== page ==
Published: July 3, 2018
More than $4 million in cash and prizes was awarded to 87 students as the 2017-18 Petroleum Corporation of Jamaica (PCJ) Schools Energy Programme Competition wrapped up on Friday.
Winston Jones High School dominated the competitions, copping prizes in each of the four contest areas to take the coveted Top School title. The Manchester-based institution also won the 16-19 age category of the Science Competition, which earned them a $500,000 grant from the PCJ to implement the winning project at the school.
The school’s science team of Okelo Smith, Kadine Jordine, Shawn Clarke, and Christopher Morgan designed a model that demonstrates how a flywheel storage system can be used to supply energy to the school during short peak-demand periods. In addition to the grant, the quartet was awarded individual prizes of $50,000 each.
Launched in 2003, the PCJ Schools Energy Programme is the corporation’s major vehicle for promoting energy education among the country’s youth. The programme, which engages primary and high-school students from institutions across the country, aims to sensitize young persons to issues affecting the energy sector.
Traditionally, the competition involved an essay, science, and poster category. However, this year, a jingle contest was added to the mix, which gave the youngsters an additional outlet for creative expression.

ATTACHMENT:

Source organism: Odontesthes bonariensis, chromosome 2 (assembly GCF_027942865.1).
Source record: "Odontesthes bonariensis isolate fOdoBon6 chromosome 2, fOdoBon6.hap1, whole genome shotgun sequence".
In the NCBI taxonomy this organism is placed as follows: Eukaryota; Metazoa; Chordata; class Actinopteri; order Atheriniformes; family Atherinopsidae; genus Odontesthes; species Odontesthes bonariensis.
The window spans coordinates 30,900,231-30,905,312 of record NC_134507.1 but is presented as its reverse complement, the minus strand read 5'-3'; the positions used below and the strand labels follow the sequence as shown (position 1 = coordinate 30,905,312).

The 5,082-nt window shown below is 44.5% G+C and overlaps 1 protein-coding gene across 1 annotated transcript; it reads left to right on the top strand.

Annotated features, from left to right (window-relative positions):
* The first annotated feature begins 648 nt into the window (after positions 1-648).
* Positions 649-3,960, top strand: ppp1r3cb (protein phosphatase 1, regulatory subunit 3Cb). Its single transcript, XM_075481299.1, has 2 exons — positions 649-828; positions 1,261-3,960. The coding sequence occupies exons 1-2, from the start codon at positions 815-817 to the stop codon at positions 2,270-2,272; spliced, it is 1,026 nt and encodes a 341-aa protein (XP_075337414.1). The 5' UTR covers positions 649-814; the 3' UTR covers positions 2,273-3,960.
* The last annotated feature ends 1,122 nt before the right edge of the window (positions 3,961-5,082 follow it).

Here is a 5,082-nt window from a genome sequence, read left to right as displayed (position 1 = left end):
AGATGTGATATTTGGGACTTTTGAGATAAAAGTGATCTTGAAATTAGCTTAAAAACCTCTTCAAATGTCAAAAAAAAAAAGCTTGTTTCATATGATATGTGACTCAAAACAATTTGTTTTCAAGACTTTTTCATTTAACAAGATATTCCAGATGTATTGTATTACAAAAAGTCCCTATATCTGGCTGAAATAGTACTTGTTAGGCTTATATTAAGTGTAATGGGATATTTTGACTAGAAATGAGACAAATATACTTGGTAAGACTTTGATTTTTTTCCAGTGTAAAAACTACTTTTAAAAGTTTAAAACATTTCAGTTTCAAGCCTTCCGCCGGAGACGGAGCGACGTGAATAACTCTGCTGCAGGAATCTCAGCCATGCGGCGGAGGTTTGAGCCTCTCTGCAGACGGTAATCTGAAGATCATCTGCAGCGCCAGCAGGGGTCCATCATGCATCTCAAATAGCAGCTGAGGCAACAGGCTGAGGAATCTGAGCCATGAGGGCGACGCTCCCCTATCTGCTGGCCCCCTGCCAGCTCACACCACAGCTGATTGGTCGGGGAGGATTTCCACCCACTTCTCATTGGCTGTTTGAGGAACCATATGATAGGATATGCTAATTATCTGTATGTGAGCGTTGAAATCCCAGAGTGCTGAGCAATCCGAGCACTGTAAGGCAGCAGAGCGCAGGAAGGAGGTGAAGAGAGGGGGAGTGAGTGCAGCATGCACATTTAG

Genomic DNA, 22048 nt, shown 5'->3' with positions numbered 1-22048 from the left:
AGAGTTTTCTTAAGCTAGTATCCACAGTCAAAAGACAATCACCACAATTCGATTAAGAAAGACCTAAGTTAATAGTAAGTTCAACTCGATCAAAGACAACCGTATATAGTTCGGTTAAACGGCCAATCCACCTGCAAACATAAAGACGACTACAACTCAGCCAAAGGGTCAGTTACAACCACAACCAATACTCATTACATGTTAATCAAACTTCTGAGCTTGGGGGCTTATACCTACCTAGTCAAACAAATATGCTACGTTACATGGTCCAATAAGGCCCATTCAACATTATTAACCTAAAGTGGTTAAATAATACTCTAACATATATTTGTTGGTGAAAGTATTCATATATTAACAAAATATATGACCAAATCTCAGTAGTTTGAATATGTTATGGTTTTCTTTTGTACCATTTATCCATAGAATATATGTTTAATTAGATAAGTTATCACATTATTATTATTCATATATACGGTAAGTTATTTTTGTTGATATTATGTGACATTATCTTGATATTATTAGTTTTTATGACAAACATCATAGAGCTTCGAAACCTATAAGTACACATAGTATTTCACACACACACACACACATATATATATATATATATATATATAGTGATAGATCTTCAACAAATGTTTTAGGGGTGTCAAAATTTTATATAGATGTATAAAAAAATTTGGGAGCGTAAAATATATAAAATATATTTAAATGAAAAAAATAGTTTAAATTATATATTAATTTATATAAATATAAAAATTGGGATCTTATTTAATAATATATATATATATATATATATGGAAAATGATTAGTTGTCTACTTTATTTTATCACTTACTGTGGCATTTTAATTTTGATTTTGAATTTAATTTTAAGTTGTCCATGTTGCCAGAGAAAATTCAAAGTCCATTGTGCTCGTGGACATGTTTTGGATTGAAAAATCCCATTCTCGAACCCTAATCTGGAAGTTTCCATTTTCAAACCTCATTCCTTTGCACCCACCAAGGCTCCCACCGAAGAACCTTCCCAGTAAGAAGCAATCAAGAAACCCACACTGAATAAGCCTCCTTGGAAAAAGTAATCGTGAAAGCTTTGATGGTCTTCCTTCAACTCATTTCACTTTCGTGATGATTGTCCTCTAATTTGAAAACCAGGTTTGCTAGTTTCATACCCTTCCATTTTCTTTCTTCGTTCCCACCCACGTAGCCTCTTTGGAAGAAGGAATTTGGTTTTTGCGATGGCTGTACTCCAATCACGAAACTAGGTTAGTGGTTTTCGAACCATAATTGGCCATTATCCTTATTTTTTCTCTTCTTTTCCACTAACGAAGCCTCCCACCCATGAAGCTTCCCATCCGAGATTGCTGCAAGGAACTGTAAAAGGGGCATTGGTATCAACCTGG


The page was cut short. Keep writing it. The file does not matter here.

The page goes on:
For the 2017-18 academic year, the flagship initiative exposed 2,244 students from 103 schools across the island to social and economic energy issues as well as methods of energy production and the importance of efficiency and conservation.
This was done through seminars that featured presentations from industry professionals as well as educational tours of energy-generating facilities such as the Jamaica Public Service Company’s (JPS) hydro plant and wind farm and the BMR wind farm, which are all in St Elizabeth; the Wigton Windfarm in Manchester; and New Fortress Energy’s regasification plant in Montego Bay.
While speaking at the awards ceremony, the PCJ’s manager, Corporate Affairs and Communications, Camille Taylor, said: “The PCJ firmly believes that educating the youth is an important step in managing energy usage as our young people will shape our future. I commend all the students who participated in the programme as well as their parents and teachers who supported them, and I hope all of them will put what they have learned into practice.”
The PCJ received the support of the public- and private-sector entities to underwrite a portion of the cash and other prizes provided at the awards ceremony.